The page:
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'When my money's on the line, I'll be backing Kerry for the All-Ireland once again'

Jamie Wall runs the rule over the contenders for the Sam Maguire this year.

Brian Cuthbert Cork boss Brian Cuthbert.

MY HEART SAYS Cork. Naturally enough. Brian Cuthbert’s charges shipped a lot of heavy criticism after their Munster final drubbing at the hands of neighbours Kerry, a lot of it from their own supporters.

However, a closer look at 2014 would suggest that Cork football is in a much healthier place than the hysteria would suggest. Cork finished top of the league with 11 points from a potential 14, posting an average of 20 points a game.

Yes there were defensive frailties (Cork conceded an average of 17 per game) but some teething issues were surely to be expected following the retirements of leaders such as Kissane, Canty, and O’Leary in defence, as well as O’Connor in midfield.

Detractors will point to Kerry’s total Munster final dominance but it is worth noting that the Rebels, rather than fold up the tent and go home for the year, pulled themselves together and if not for an unpunished ‘hook’ on Colm O Neill that JJ Delaney himself would have been proud of, could well have found themselves back in an All-Ireland semi-final against Kerry.

They top the scoring charts at the end of this league, but will look to shore things up at the back, as only Kerry have conceded more scores in Division One. Last year’s full injury free season will only enhance Colm O’Neill’s status as one of the top forwards in the country (The league’s joint top marksman with 5-40 to his name).

The lack of a natural fielder at midfield is still clearly a cause of concern, with Ian Maguire’s injury a monumental loss to both U21 and Senior panel but the return of Alan O’Connor, allied to Eoin Cadogan’s relocation to that engine room has provided a new lease of life for both the team, and the man himself, who is playing some of his best football of late. Their league final collapse notwithstanding, they can still be expected to feature at the business end.

The Dubs. meanwhile, have maintained their free flowing football, but, worryingly for the rest of pack, they have currently the meanest defence in Gaelic football, conceding an average of just 12 points a game. Jack McCaffrey’s return to form bodes well for boys in the blue going forward, and while a Sigerson Cup campaign at centre forward for UCD embellished his already menacing attacking prowess (he’s the Dubs’ third top scorer with 1-7 to his name), the 2013 Young Footballer of the Year has also added more defensive surety to his game.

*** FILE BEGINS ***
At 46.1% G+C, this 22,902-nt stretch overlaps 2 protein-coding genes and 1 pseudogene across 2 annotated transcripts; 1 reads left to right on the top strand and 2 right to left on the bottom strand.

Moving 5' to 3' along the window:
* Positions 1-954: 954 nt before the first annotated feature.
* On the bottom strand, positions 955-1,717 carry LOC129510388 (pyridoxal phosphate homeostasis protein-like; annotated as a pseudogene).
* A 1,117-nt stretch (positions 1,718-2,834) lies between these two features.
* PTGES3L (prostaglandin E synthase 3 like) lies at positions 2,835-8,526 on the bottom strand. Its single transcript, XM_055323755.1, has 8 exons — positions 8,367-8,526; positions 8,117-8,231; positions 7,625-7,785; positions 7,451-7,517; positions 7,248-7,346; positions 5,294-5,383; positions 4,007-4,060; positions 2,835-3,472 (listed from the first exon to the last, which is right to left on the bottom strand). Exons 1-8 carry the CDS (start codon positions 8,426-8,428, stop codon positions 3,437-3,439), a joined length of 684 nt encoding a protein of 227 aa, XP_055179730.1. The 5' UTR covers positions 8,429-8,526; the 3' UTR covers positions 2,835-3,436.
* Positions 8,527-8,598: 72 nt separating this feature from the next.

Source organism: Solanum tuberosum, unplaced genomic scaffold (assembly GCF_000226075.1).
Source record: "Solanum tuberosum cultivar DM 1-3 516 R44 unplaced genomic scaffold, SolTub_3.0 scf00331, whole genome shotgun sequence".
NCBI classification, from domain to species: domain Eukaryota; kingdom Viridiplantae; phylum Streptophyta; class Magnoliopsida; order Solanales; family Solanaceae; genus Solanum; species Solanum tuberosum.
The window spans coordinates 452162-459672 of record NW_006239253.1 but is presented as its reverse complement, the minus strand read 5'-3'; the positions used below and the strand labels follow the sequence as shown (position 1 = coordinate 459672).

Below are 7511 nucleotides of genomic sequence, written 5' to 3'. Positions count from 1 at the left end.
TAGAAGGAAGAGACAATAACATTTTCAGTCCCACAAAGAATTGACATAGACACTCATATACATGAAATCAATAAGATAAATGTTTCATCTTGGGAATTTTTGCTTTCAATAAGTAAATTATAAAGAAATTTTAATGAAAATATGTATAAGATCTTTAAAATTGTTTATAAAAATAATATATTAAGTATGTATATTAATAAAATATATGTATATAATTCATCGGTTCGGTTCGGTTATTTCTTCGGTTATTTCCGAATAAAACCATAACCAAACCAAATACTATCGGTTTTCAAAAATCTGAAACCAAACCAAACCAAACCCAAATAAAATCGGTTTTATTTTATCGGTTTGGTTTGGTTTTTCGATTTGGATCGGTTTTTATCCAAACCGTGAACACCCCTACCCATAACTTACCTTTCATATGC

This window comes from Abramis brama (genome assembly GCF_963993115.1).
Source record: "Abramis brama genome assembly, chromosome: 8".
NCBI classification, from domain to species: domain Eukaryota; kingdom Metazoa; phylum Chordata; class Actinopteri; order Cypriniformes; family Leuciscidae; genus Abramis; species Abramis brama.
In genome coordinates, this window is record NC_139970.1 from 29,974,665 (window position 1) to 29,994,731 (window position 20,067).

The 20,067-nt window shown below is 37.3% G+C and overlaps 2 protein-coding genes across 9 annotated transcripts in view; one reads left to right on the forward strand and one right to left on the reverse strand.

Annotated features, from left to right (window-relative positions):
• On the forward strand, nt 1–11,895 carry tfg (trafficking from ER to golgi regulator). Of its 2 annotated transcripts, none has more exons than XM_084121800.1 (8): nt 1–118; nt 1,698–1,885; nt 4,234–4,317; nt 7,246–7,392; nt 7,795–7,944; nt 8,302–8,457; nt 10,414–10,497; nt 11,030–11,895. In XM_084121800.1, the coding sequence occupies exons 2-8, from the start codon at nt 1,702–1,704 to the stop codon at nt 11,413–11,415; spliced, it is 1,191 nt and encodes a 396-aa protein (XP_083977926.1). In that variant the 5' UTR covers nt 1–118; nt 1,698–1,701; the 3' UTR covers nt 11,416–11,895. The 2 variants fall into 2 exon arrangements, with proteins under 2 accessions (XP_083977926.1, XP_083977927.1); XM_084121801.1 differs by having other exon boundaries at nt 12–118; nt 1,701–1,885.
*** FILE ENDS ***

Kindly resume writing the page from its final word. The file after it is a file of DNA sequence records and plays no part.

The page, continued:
Brian Cuthbert and Jim Gavin shake hands after the game Cork and Dublin managers Brian Cuthbert and Jim Gavin shake hands after the league final. Source: Tommy Grealy/INPHO

Jim Gavin’s charges will look to atone for last season’s defeat to Donegal in the All-Ireland semi-final. To say that they were caught on the hop — as has been touted — is to ignore the fact that they conceded 3-14 to a counter attacking team, a direct result of their own defensive indiscipline, continuously push their half back line too far up the pitch. Having conceded just two goals in this year’s seven league games (one in their facile final day defeat of Monaghan) one suspects that such a scenario won’t arise again this year.

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Such is the strength in depth of the Dubs that it remains to be seen whether their top scorer, Dean Rock, will even start come summer. One thing is certain, that with three of the best players in the country in Connolly, Flynn, and the indomitable Michael Darragh MacAuley all returning from spells away from the first 15, Jim Gavin has a team and panel capable of not just beating, but dismantling all those who come before them, a fact that was in evidence in their league final display.

Which brings us to Kerry. All Ireland champions 2014. As a general rule the National League provides a good indicator of who will be in the shake-up come September. Kerry ’04, ’06, ’09, Cork 2010, Dublin 2013. Needless to say, Kerry were not at the forefront of anyone’s mind this time last season, and at first viewing wouldn’t be this season either.

Johnny Buckley, Barry John Keane and Colm Cooper arrive Kerry's Johnny Buckley, Barry John Keane and Colm Cooper. Source: Presseye/Andrew Paton/INPHO

 

The stats show that only Kildare, bottom of Division Two, have conceded more than Kerry (9-90) in the top two divisions of the league this year. But as Pat Spillane once quipped, ‘Statistics will tell you that if you have one hand in a bucket of ice, and the other in a bucket of boiling water, you will be comfortable.’

There is no asterisk beside Kerry’s sixth place position in the league table to account for the fact that they played their first league game just three weeks after running from their team holiday. There is no acknowledgement beside their total points scored that they have yet to fully introduce Colm Cooper to action, or that James O Donoghue had a spell on the sidelines due to injury. The All-Ireland champions, will be boosted by veteran defender Aidan O Mahony’s decision to put his shoulder to the wheel once more, as well as the continued push for a starting position from last season’s super-sub Jonathan Lyne, while adding Tommy Walsh, Colm Cooper, and potentially Paul Galvin to a forward line already burgeoning with talent and options means that Kerry now boast perhaps even more options up front than Dublin.

My heart says Cork, my head says Dublin, but when I make my annual trip to Mr Power at the start of the season, something in my head is nagging me, and it says Kerry.

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About the author:

Jamie Wall

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